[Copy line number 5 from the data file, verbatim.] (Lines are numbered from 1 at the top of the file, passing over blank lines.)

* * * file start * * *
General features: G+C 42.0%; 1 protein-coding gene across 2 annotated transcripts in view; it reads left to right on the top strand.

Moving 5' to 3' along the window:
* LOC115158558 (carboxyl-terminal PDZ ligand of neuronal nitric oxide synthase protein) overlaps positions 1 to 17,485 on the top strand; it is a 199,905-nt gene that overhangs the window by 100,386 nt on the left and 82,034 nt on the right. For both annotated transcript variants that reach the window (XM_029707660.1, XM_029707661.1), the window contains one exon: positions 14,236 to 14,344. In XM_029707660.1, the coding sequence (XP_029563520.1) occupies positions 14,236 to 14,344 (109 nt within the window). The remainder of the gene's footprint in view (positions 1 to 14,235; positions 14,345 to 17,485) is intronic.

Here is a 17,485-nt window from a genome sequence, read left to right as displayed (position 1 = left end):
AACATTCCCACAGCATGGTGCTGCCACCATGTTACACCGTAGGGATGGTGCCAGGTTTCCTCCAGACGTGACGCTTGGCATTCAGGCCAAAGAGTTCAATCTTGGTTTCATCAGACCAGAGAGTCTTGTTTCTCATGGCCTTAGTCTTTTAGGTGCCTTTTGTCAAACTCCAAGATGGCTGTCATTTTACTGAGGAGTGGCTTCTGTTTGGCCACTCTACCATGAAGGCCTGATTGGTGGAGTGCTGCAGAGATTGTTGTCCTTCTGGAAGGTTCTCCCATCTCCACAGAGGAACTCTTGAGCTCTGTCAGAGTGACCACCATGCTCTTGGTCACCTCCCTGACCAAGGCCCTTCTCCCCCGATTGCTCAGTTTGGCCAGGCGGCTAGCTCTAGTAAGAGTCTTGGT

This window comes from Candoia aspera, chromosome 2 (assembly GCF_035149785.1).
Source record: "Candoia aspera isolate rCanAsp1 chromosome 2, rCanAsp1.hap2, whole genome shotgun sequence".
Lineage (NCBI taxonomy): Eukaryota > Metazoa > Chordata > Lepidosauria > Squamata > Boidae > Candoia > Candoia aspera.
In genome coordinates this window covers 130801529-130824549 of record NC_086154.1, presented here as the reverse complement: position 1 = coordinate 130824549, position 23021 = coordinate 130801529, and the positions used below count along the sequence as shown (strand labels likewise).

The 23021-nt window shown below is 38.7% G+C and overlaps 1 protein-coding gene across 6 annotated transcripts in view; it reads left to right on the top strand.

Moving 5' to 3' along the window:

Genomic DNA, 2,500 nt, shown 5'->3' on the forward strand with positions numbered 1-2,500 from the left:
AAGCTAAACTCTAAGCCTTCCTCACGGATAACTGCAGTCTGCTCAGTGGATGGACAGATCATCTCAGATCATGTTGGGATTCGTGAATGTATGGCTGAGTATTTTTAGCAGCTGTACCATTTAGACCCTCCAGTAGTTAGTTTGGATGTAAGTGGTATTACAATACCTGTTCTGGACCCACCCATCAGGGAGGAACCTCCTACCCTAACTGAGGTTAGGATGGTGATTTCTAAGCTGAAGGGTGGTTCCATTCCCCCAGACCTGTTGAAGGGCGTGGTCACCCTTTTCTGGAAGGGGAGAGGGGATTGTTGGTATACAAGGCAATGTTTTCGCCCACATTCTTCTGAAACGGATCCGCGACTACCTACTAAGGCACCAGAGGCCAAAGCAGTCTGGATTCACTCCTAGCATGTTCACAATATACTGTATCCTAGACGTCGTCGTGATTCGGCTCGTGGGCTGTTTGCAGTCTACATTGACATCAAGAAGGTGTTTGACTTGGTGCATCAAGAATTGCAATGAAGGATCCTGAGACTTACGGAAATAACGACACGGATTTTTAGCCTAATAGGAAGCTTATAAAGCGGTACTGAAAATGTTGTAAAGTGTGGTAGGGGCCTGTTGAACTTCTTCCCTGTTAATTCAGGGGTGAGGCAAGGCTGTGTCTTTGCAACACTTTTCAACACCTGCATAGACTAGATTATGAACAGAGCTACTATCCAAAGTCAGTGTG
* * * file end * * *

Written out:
AACATTCCCACAGCATGGTGCTGCCACCATGTTACACCGTAGGGATGGTGCCAGGTTTCCTCCAGACGTGACGCTTGGCATTCAGGCCAAAGAGTTCAATCTTGGTTTCATCAGACCAGAGAGTCTTGTTTCTCATGGCCTTAGTCTTTTAGGTGCCTTTTGTCAAACTCCAAGATGGCTGTCATTTTACTGAGGAGTGGCTTCTGTTTGGCCACTCTACCATGAAGGCCTGATTGGTGGAGTGCTGCAGAGATTGTTGTCCTTCTGGAAGGTTCTCCCATCTCCACAGAGGAACTCTTGAGCTCTGTCAGAGTGACCACCATGCTCTTGGTCACCTCCCTGACCAAGGCCCTTCTCCCCCGATTGCTCAGTTTGGCCAGGCGGCTAGCTCTAGTAAGAGTCTTGGT